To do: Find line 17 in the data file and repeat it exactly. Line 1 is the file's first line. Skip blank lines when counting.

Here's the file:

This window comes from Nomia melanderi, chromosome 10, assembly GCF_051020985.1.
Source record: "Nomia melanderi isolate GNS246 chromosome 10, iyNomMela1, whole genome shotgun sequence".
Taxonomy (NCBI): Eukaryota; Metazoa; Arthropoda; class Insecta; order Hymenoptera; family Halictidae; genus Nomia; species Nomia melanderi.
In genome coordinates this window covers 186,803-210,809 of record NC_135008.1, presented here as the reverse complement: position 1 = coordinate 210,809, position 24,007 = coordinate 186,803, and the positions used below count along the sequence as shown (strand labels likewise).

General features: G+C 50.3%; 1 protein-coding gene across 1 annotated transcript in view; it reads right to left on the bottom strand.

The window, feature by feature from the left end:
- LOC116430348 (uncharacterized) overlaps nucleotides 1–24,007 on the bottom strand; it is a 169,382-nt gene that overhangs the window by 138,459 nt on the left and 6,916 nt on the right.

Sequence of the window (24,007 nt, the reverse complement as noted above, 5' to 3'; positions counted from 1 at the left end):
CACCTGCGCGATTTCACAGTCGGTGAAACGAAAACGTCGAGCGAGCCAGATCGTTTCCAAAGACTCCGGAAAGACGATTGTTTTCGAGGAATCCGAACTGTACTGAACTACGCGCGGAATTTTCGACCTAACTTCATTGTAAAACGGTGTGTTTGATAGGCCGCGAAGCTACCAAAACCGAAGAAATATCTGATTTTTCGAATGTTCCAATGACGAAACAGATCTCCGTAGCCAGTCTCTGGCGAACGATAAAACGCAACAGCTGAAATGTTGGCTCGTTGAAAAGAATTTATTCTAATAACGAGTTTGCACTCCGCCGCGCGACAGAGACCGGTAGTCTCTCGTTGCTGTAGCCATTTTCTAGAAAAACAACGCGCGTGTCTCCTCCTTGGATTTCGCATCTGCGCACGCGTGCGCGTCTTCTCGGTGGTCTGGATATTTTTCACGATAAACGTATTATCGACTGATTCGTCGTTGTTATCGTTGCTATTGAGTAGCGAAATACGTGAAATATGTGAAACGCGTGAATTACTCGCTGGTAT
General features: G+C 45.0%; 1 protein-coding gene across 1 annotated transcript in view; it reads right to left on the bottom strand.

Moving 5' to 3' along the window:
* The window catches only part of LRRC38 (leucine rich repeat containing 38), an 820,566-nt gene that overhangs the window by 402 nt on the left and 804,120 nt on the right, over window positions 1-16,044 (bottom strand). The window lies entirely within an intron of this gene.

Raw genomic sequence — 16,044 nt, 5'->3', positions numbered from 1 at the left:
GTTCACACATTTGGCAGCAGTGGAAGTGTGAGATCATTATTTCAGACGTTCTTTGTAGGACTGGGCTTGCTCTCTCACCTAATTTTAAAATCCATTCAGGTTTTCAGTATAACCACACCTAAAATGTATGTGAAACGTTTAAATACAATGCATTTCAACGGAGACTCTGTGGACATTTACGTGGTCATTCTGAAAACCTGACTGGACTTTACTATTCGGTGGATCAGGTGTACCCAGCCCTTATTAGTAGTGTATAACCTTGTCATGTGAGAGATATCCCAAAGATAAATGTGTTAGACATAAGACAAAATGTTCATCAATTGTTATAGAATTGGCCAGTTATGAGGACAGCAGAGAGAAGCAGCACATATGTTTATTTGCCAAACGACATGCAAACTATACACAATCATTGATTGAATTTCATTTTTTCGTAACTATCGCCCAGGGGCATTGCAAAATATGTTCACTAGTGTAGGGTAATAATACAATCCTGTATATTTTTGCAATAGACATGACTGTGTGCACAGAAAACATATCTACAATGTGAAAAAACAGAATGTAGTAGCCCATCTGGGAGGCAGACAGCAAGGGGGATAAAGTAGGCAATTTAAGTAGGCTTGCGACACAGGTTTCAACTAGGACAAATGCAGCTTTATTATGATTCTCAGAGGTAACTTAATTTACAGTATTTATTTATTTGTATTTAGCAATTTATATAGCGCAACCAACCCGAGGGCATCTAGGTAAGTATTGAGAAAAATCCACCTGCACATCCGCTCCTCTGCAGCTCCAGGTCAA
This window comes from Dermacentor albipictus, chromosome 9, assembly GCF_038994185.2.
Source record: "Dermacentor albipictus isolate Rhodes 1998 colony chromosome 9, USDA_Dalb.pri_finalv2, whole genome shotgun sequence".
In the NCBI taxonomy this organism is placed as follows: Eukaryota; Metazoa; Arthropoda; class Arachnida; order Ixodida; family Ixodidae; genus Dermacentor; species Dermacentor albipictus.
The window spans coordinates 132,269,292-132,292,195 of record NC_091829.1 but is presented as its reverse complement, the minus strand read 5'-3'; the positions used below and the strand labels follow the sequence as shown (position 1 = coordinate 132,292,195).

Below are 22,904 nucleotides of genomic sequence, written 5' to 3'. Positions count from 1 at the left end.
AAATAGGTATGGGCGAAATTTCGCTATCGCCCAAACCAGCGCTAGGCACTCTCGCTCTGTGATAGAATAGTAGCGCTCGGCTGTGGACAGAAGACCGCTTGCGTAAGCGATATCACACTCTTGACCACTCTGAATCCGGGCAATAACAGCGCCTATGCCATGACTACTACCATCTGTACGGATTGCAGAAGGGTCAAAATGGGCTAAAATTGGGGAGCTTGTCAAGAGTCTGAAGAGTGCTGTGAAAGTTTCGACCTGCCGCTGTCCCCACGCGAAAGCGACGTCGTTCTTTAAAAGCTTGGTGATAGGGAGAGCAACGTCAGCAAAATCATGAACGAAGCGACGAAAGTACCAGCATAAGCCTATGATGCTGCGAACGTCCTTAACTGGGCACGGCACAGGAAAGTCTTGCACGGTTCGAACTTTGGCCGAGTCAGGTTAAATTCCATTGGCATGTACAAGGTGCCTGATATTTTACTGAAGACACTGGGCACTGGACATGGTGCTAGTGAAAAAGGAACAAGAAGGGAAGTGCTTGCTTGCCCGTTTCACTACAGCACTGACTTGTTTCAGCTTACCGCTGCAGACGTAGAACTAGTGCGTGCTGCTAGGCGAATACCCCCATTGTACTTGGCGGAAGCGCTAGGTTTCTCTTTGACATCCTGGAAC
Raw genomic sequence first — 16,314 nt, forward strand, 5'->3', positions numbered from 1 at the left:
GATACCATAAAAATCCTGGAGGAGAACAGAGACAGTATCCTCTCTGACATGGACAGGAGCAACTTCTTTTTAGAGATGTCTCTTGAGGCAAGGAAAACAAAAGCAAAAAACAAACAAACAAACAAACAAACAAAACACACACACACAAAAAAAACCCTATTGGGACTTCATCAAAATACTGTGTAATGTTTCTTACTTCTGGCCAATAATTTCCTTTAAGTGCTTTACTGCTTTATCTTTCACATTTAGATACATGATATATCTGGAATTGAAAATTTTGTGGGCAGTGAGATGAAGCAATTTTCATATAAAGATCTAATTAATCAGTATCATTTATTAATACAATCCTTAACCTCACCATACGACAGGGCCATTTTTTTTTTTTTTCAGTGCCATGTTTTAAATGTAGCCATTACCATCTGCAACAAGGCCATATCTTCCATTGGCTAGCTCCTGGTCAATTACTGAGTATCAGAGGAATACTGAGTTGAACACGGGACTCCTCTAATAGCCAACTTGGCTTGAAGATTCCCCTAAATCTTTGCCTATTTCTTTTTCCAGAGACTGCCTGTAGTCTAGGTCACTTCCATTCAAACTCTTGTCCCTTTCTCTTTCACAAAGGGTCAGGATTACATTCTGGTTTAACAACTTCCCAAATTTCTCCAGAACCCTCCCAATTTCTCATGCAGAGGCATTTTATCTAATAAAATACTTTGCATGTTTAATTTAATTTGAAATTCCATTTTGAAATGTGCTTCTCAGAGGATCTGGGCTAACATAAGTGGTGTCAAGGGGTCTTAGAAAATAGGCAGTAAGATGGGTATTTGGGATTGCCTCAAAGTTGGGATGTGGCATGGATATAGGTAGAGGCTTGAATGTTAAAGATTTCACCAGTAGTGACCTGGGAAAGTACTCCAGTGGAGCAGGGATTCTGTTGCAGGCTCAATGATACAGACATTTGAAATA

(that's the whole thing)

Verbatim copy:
In the NCBI taxonomy this organism is placed as follows: Eukaryota; Metazoa; Arthropoda; class Arachnida; order Ixodida; family Ixodidae; genus Dermacentor; species Dermacentor albipictus.